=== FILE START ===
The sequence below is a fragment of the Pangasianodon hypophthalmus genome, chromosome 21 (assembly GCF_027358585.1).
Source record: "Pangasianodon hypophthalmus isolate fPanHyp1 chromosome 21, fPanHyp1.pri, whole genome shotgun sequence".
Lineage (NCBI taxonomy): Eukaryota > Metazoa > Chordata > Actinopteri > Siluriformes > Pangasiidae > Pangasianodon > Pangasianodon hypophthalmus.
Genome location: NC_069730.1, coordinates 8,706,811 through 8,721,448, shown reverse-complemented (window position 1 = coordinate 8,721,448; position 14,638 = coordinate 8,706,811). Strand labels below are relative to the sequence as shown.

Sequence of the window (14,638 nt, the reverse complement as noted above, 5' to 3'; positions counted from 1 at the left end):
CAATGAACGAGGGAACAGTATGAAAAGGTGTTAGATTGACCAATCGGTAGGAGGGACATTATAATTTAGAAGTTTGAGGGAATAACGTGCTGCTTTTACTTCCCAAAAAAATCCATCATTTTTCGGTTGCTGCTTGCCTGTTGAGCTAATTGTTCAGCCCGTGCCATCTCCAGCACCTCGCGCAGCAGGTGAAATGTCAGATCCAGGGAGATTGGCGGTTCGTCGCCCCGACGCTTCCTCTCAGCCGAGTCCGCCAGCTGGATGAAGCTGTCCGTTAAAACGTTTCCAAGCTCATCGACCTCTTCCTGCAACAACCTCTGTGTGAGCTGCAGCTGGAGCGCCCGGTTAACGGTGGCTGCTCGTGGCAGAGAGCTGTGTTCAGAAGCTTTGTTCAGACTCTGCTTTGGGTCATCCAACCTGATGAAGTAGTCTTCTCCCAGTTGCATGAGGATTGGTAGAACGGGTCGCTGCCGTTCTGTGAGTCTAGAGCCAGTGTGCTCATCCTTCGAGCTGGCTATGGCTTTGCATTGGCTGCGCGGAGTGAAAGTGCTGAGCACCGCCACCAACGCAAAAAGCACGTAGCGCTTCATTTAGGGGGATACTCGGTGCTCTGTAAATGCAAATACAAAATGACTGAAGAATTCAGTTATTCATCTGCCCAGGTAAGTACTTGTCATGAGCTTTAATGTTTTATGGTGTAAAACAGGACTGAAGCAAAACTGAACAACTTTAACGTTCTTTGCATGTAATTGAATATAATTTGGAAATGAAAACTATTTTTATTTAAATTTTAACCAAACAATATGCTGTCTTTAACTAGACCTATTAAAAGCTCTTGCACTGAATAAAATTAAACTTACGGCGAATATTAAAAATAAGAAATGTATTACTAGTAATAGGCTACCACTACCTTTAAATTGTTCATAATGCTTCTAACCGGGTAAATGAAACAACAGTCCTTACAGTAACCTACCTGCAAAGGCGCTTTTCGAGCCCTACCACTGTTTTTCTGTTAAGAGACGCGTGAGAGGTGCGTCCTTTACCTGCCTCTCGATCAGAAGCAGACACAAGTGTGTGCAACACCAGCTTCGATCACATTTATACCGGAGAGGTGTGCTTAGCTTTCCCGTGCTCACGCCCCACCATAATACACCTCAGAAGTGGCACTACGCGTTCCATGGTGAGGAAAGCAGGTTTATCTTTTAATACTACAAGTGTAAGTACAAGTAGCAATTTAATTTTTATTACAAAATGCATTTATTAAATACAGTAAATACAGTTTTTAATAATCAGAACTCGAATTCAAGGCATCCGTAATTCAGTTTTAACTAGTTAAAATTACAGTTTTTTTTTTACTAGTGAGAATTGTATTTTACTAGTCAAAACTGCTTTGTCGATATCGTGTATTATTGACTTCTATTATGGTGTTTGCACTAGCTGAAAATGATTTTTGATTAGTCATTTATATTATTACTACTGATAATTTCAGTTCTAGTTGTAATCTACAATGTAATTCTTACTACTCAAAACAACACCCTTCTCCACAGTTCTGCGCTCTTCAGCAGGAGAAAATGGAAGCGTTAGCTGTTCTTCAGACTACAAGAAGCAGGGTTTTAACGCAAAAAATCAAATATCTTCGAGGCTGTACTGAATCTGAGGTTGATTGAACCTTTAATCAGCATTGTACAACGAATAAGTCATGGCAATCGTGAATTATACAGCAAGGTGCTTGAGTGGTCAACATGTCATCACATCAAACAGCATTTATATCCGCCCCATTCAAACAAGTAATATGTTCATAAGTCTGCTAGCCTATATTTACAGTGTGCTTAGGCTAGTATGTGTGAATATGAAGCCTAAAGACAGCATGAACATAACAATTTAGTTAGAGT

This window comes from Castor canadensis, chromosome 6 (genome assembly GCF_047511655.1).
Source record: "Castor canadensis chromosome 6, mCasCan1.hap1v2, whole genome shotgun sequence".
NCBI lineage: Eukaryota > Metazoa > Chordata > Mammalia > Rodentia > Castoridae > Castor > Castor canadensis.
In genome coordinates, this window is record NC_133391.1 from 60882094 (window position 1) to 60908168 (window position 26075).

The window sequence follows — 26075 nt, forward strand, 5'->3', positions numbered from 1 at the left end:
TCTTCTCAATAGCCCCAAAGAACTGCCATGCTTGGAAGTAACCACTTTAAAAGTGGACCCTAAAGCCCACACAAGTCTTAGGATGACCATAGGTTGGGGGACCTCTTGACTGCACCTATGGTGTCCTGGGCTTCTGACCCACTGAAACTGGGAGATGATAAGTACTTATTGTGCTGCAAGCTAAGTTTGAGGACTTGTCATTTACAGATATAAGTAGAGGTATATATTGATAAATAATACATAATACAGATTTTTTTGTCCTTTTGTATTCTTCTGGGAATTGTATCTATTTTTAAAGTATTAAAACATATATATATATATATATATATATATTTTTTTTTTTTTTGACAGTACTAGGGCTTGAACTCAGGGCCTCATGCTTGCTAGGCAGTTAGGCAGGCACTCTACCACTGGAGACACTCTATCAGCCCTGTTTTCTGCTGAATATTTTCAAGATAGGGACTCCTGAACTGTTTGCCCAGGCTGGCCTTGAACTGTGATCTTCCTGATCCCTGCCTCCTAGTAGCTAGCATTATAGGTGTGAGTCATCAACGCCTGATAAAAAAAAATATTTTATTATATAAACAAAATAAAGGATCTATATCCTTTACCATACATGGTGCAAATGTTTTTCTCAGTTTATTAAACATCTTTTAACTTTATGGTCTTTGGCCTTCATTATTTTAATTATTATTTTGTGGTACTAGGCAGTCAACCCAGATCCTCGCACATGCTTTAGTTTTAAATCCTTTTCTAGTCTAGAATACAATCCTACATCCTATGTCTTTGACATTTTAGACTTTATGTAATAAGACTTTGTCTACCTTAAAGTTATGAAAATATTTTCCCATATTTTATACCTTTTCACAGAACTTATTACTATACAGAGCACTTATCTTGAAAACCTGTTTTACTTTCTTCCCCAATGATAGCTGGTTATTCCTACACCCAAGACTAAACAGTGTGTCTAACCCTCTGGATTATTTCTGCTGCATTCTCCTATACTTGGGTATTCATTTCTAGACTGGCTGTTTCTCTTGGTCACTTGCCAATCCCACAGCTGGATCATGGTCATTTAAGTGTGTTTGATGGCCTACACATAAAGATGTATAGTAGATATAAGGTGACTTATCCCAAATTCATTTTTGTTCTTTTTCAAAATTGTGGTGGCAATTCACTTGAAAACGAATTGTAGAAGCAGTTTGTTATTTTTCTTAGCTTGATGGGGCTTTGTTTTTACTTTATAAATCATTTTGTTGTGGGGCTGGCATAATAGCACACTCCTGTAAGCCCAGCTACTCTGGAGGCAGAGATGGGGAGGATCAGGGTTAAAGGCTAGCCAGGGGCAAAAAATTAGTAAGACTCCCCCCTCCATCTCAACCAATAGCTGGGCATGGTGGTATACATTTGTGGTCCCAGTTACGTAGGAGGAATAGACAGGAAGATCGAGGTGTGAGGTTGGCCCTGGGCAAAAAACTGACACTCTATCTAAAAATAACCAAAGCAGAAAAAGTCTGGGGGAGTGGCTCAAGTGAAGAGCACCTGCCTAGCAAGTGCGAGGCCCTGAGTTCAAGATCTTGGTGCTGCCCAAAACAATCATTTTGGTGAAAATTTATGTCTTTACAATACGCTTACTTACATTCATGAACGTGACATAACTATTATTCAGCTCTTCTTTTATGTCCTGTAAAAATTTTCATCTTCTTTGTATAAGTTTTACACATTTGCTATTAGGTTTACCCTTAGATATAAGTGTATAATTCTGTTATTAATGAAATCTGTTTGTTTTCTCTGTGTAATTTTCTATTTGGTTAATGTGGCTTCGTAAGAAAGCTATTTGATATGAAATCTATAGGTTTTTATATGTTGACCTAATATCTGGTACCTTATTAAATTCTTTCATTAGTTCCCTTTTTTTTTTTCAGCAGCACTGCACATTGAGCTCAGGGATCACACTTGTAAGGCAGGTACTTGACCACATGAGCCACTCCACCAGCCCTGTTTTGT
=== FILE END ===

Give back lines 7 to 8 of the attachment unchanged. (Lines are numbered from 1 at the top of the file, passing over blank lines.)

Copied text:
This window comes from Castor canadensis, chromosome 6 (genome assembly GCF_047511655.1).
Source record: "Castor canadensis chromosome 6, mCasCan1.hap1v2, whole genome shotgun sequence".